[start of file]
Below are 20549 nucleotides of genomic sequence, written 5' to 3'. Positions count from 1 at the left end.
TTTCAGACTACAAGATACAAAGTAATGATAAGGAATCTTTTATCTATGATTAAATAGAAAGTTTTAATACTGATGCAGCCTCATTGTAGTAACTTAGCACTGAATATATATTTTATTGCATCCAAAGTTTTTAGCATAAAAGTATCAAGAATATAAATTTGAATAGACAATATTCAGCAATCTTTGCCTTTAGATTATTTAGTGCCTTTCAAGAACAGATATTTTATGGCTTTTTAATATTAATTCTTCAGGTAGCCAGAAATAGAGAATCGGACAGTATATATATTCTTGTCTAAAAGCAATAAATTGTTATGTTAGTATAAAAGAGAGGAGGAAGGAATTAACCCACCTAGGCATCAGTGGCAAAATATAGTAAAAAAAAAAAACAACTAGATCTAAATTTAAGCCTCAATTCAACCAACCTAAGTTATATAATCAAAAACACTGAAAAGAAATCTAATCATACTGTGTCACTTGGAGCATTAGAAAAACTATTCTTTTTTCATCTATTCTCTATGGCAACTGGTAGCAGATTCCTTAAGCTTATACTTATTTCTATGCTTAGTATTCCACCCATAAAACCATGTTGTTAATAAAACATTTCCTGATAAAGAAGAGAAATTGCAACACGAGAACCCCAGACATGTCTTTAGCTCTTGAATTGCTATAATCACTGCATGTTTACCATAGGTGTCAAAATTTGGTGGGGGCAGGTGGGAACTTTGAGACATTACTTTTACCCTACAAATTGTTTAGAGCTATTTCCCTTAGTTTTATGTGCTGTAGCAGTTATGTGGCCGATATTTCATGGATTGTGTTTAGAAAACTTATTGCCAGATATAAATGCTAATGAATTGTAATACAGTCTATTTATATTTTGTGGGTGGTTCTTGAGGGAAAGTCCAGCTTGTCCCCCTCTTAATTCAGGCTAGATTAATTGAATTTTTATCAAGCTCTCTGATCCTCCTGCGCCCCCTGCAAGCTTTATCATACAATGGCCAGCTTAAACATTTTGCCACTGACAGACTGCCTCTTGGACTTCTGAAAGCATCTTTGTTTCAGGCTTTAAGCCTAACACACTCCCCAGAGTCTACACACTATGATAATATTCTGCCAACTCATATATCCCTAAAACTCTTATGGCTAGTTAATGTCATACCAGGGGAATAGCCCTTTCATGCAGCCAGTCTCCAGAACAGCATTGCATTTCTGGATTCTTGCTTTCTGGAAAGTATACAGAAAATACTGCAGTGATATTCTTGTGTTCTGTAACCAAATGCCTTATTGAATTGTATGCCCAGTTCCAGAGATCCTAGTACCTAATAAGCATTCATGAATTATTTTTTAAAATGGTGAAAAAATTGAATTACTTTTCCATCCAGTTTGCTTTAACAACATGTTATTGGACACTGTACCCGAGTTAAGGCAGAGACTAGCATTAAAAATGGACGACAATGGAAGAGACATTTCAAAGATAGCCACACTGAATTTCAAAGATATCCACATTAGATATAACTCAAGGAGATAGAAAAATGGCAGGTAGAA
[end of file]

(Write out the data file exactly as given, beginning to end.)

Below are 20549 nucleotides of genomic sequence, written 5' to 3'. Positions count from 1 at the left end.
TTTCAGACTACAAGATACAAAGTAATGATAAGGAATCTTTTATCTATGATTAAATAGAAAGTTTTAATACTGATGCAGCCTCATTGTAGTAACTTAGCACTGAATATATATTTTATTGCATCCAAAGTTTTTAGCATAAAAGTATCAAGAATATAAATTTGAATAGACAATATTCAGCAATCTTTGCCTTTAGATTATTTAGTGCCTTTCAAGAACAGATATTTTATGGCTTTTTAATATTAATTCTTCAGGTAGCCAGAAATAGAGAATCGGACAGTATATATATTCTTGTCTAAAAGCAATAAATTGTTATGTTAGTATAAAAGAGAGGAGGAAGGAATTAACCCACCTAGGCATCAGTGGCAAAATATAGTAAAAAAAAAAAACAACTAGATCTAAATTTAAGCCTCAATTCAACCAACCTAAGTTATATAATCAAAAACACTGAAAAGAAATCTAATCATACTGTGTCACTTGGAGCATTAGAAAAACTATTCTTTTTTCATCTATTCTCTATGGCAACTGGTAGCAGATTCCTTAAGCTTATACTTATTTCTATGCTTAGTATTCCACCCATAAAACCATGTTGTTAATAAAACATTTCCTGATAAAGAAGAGAAATTGCAACACGAGAACCCCAGACATGTCTTTAGCTCTTGAATTGCTATAATCACTGCATGTTTACCATAGGTGTCAAAATTTGGTGGGGGCAGGTGGGAACTTTGAGACATTACTTTTACCCTACAAATTGTTTAGAGCTATTTCCCTTAGTTTTATGTGCTGTAGCAGTTATGTGGCCGATATTTCATGGATTGTGTTTAGAAAACTTATTGCCAGATATAAATGCTAATGAATTGTAATACAGTCTATTTATATTTTGTGGGTGGTTCTTGAGGGAAAGTCCAGCTTGTCCCCCTCTTAATTCAGGCTAGATTAATTGAATTTTTATCAAGCTCTCTGATCCTCCTGCGCCCCCTGCAAGCTTTATCATACAATGGCCAGCTTAAACATTTTGCCACTGACAGACTGCCTCTTGGACTTCTGAAAGCATCTTTGTTTCAGGCTTTAAGCCTAACACACTCCCCAGAGTCTACACACTATGATAATATTCTGCCAACTCATATATCCCTAAAACTCTTATGGCTAGTTAATGTCATACCAGGGGAATAGCCCTTTCATGCAGCCAGTCTCCAGAACAGCATTGCATTTCTGGATTCTTGCTTTCTGGAAAGTATACAGAAAATACTGCAGTGATATTCTTGTGTTCTGTAACCAAATGCCTTATTGAATTGTATGCCCAGTTCCAGAGATCCTAGTACCTAATAAGCATTCATGAATTATTTTTTAAAATGGTGAAAAAATTGAATTACTTTTCCATCCAGTTTGCTTTAACAACATGTTATTGGACACTGTACCCGAGTTAAGGCAGAGACTAGCATTAAAAATGGACGACAATGGAAGAGACATTTCAAAGATAGCCACACTGAATTTCAAAGATATCCACATTAGATATAACTCAAGGAGATAGAAAAATGGCAGGTAGAA